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THE FOREIGN SERVICE JOURNAL

|

OCTOBER 2016

35

T

he fact that the U.S. presidential elec-

tions come around in the same years as

the Summer Olympics creates a pecu-

liar tripwire for an Indian like myself. To

date India has been famously mediocre

at the Olympics: we may scrape the

odd gold every now and then, but our

participants usually come away with

bronze medals, the total of which you

can count on the fingers of one hand.

There’s no logical connection, but that marginalization

somehow links up in my mind to how utterly irrelevant India

has always been to any American presidential campaign—not

that too many other countries find themselves discussed,

How

India

Sees

U.S. Elections

The old formula for evaluating the U.S. presidential contest

has given way to complexities.

BY RUCH I R JOSH I

Ruchir Joshi is a novelist, filmmaker and columnist

based in Kolkata. He is the author of a novel,

The Last

Jet-Engine Laugh; Poriborton—an Election Diary

, a

series of reports on the Bengal state elections of 2011; and

the forthcoming novel,

The Great Eastern Hotel

. A regular opinion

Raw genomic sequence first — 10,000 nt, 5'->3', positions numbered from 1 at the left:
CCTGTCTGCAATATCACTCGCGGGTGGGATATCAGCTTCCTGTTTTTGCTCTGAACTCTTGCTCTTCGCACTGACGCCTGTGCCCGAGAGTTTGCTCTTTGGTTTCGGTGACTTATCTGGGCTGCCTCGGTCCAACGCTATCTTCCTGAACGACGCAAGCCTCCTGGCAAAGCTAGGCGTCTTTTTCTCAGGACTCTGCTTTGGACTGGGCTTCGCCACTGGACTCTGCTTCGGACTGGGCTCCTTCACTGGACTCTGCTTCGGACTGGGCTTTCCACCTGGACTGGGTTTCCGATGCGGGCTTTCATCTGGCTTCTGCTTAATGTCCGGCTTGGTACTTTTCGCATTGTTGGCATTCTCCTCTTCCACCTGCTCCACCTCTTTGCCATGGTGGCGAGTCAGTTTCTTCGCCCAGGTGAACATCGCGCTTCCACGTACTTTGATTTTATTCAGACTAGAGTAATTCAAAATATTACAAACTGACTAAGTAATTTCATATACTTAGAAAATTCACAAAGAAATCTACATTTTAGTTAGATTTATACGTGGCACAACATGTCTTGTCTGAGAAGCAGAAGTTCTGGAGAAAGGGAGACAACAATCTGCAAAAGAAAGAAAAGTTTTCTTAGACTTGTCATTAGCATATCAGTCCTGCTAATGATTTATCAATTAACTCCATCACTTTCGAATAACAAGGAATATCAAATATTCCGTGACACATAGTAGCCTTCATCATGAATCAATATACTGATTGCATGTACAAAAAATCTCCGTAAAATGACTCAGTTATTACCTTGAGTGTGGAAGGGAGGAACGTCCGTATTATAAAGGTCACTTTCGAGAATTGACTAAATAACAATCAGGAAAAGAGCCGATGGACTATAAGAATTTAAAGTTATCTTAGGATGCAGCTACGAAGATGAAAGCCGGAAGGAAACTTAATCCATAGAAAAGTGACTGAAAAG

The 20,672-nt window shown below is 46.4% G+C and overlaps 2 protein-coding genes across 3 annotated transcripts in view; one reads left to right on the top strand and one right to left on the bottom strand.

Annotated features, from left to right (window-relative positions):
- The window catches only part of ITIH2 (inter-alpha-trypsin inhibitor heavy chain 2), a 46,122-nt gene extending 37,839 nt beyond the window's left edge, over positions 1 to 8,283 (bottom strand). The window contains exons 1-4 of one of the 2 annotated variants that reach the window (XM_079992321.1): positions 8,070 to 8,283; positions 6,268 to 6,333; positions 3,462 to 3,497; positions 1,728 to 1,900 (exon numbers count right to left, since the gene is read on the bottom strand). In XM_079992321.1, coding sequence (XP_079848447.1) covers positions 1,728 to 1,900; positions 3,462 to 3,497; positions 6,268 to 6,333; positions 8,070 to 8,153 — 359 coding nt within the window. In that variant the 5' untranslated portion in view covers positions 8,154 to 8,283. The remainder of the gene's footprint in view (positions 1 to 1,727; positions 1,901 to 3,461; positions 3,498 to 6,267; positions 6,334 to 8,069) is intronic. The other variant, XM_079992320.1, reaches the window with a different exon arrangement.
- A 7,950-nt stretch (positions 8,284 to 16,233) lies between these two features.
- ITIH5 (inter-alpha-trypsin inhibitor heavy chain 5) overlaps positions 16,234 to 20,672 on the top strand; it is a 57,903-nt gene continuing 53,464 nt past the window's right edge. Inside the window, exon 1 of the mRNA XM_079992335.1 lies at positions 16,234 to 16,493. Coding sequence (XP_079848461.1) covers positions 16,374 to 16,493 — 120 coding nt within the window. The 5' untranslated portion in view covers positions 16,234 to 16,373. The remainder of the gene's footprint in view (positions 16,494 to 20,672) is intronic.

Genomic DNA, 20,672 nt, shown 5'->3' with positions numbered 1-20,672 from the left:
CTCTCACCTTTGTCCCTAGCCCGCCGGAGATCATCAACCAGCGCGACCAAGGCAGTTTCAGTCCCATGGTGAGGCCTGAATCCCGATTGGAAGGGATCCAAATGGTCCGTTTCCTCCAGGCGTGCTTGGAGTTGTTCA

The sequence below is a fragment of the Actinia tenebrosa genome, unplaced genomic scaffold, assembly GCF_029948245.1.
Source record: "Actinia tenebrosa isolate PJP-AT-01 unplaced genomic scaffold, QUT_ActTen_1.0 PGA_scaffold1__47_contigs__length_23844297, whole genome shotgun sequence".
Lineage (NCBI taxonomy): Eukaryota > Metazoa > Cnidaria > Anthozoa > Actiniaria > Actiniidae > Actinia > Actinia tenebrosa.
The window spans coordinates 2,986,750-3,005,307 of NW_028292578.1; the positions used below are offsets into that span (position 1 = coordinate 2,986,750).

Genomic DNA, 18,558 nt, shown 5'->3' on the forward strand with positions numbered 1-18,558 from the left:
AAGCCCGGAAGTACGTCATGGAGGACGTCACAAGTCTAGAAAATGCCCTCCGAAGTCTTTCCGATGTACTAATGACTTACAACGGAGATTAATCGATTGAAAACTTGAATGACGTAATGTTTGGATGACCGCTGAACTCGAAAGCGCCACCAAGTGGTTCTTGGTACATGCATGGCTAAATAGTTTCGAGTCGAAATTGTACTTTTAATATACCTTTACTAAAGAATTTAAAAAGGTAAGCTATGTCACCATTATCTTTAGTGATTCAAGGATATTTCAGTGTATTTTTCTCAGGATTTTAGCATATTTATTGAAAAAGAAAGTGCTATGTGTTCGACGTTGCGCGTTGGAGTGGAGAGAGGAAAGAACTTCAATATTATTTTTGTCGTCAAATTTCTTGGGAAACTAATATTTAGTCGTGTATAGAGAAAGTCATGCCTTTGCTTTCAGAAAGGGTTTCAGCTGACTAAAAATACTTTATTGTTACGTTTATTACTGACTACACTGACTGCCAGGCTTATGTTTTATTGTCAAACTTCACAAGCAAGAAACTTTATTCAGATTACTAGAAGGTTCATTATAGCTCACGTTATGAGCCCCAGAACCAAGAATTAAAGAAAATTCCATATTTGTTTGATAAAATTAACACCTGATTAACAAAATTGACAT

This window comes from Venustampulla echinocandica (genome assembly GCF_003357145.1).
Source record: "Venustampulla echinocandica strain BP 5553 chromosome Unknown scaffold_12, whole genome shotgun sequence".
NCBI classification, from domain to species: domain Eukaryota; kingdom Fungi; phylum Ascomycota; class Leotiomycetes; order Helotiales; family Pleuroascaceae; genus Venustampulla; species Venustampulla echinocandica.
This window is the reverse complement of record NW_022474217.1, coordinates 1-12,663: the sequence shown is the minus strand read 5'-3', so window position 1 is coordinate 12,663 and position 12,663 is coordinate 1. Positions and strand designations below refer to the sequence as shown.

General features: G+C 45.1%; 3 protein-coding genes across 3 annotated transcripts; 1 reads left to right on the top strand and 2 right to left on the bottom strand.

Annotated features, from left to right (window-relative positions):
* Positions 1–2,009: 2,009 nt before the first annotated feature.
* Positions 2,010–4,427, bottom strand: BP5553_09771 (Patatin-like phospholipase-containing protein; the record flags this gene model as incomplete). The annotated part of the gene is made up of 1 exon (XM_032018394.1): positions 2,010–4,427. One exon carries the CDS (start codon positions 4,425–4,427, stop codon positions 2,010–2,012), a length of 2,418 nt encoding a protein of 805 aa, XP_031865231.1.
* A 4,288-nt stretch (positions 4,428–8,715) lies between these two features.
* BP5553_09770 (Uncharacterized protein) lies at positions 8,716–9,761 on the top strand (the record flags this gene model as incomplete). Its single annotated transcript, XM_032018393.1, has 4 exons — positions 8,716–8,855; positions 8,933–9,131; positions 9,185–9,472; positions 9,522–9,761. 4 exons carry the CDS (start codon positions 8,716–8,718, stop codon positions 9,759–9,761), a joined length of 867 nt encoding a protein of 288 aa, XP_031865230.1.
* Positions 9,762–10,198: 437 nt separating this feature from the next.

columnist for

The Telegraph

newspaper of Kolkata, he also writes for

other newspapers and magazines in India, including

India Today

and

Outlook.

at least not in positive terms, in the greatest (and extremely

inward-looking) one-on-one electoral contest on earth. And yet

many of us in India end up glued to the yearlong battle, with

almost the same fascination as watching some Olympic sport in

which we have never had any representation.

In the 1960s, in the days before we had TV, the U.S. elections

came to us chiefly via the print media. While local Indian news-

papers carried the daily developments, magazines like

TIME

and

Newsweek

delivered the more detailed analyses (naturally

from American points of view) and

LIFE® Magazine

gave us the

visuals. Embedded in the local broadsheets amidst the mess of

Indian politics were progress reports on the primaries and the

election proper; what such and such candidate said about Viet-

nam, the Cold War or U.S. foreign aid—whatever might eventu-

ally ricochet into our reality; and the odd cartoon from the great

daily cartoonist R.K. Laxman making fun of this Democrat or

that Republican.

Historically, there was across-the-board agreement in India,

even among grown-ups of opposing political views, concerning

the outcome of the American presidential contest: A Democrat

president would always be friendlier toward India, whereas a

Republican was bound to favor Pakistan. This formula proved

reliable into the Ronald Reagan administration and the end

FOCUS

ON THE U.S. ELECTION